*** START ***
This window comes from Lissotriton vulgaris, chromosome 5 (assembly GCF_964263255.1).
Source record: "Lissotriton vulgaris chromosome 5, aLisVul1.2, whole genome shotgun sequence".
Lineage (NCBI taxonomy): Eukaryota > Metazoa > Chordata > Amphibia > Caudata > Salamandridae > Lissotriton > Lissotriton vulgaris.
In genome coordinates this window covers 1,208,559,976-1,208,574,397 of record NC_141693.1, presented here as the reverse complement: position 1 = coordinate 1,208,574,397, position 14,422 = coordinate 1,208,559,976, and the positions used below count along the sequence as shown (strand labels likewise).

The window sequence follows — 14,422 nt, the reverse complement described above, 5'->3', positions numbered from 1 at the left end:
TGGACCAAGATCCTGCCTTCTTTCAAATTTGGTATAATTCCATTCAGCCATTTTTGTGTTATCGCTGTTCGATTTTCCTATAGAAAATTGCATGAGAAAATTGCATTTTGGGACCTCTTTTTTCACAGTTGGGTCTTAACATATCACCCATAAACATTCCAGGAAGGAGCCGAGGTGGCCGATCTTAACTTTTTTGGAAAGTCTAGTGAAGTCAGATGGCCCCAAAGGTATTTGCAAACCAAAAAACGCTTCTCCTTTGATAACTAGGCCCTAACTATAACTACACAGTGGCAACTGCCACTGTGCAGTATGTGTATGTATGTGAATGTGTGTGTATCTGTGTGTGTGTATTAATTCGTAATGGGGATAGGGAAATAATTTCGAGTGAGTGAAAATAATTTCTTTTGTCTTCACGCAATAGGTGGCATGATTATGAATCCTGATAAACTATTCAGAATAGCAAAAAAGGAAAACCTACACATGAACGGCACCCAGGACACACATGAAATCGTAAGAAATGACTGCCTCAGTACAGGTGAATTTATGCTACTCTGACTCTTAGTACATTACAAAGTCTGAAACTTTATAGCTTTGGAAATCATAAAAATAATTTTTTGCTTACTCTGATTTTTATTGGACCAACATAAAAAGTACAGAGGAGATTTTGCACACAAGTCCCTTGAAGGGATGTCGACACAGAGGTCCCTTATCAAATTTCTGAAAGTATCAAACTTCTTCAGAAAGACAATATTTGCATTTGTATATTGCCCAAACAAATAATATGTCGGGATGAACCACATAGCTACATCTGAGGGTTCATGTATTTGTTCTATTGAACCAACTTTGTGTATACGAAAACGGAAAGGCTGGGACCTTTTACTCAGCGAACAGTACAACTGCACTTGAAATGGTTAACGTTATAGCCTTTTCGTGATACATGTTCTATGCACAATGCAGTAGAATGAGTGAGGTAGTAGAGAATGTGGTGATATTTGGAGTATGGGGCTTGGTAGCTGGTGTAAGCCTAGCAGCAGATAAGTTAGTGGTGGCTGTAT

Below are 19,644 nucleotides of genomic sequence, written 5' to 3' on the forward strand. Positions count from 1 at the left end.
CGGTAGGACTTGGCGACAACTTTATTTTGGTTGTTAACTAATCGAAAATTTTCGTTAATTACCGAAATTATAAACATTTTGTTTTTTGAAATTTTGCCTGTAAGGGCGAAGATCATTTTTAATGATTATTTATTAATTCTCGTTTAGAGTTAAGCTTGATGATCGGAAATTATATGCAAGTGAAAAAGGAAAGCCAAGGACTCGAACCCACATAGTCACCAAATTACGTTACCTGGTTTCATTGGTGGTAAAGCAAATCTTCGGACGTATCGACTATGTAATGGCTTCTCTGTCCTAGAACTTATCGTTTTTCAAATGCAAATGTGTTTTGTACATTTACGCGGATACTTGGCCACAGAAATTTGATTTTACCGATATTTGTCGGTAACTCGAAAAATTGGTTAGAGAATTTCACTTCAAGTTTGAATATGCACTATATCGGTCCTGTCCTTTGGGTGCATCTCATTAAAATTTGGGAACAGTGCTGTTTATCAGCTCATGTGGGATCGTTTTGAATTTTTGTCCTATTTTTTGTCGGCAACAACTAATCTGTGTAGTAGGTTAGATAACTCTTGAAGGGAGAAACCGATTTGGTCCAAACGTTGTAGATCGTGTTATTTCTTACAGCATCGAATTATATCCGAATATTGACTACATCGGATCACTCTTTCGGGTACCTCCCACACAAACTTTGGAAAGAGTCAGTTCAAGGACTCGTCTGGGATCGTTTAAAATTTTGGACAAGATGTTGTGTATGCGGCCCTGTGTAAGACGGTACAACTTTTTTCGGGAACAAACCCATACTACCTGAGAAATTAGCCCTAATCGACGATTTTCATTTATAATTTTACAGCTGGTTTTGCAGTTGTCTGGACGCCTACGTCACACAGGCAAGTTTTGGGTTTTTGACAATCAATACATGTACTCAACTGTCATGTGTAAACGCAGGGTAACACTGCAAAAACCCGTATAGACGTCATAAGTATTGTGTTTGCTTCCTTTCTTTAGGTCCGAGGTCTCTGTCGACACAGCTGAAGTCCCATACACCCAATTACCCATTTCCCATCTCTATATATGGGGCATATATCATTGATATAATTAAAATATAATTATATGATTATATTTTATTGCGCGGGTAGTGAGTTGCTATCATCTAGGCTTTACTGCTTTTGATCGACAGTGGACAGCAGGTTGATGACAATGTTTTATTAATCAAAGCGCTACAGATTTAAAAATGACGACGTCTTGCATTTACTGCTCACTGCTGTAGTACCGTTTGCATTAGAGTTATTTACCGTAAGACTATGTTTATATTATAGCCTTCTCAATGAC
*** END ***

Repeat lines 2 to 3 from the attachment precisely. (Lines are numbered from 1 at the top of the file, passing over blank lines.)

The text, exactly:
Source record: "Lissotriton vulgaris chromosome 5, aLisVul1.2, whole genome shotgun sequence".
Lineage (NCBI taxonomy): Eukaryota > Metazoa > Chordata > Amphibia > Caudata > Salamandridae > Lissotriton > Lissotriton vulgaris.